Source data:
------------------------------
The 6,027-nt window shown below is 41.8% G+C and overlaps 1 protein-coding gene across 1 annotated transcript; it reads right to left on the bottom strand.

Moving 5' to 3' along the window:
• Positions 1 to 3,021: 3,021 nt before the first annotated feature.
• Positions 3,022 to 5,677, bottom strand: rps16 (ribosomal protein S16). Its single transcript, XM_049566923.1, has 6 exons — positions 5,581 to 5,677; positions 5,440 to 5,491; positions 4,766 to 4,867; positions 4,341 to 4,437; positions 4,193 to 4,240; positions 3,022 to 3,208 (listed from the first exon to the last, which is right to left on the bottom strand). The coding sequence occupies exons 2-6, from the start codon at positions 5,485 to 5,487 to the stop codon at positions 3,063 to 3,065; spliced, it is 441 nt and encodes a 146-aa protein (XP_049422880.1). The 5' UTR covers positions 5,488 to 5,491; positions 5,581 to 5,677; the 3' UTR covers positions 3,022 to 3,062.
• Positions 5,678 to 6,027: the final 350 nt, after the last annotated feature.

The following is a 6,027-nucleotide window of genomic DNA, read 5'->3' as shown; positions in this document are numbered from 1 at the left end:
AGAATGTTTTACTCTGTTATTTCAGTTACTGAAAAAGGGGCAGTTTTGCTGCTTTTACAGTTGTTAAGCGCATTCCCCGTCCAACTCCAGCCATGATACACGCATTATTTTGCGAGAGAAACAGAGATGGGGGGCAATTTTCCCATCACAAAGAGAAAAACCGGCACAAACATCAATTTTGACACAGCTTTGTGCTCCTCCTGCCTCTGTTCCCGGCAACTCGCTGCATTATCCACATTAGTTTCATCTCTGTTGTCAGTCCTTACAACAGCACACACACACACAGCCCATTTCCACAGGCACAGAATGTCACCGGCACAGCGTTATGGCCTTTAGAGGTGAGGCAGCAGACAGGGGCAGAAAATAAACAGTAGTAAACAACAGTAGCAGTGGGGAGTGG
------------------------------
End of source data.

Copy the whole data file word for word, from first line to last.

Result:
The 6,027-nt window shown below is 41.8% G+C and overlaps 1 protein-coding gene across 1 annotated transcript; it reads right to left on the bottom strand.

Moving 5' to 3' along the window:
• Positions 1 to 3,021: 3,021 nt before the first annotated feature.
• Positions 3,022 to 5,677, bottom strand: rps16 (ribosomal protein S16). Its single transcript, XM_049566923.1, has 6 exons — positions 5,581 to 5,677; positions 5,440 to 5,491; positions 4,766 to 4,867; positions 4,341 to 4,437; positions 4,193 to 4,240; positions 3,022 to 3,208 (listed from the first exon to the last, which is right to left on the bottom strand). The coding sequence occupies exons 2-6, from the start codon at positions 5,485 to 5,487 to the stop codon at positions 3,063 to 3,065; spliced, it is 441 nt and encodes a 146-aa protein (XP_049422880.1). The 5' UTR covers positions 5,488 to 5,491; positions 5,581 to 5,677; the 3' UTR covers positions 3,022 to 3,062.
• Positions 5,678 to 6,027: the final 350 nt, after the last annotated feature.

The following is a 6,027-nucleotide window of genomic DNA, read 5'->3' as shown; positions in this document are numbered from 1 at the left end:
AGAATGTTTTACTCTGTTATTTCAGTTACTGAAAAAGGGGCAGTTTTGCTGCTTTTACAGTTGTTAAGCGCATTCCCCGTCCAACTCCAGCCATGATACACGCATTATTTTGCGAGAGAAACAGAGATGGGGGGCAATTTTCCCATCACAAAGAGAAAAACCGGCACAAACATCAATTTTGACACAGCTTTGTGCTCCTCCTGCCTCTGTTCCCGGCAACTCGCTGCATTATCCACATTAGTTTCATCTCTGTTGTCAGTCCTTACAACAGCACACACACACACAGCCCATTTCCACAGGCACAGAATGTCACCGGCACAGCGTTATGGCCTTTAGAGGTGAGGCAGCAGACAGGGGCAGAAAATAAACAGTAGTAAACAACAGTAGCAGTGGGGAGTGG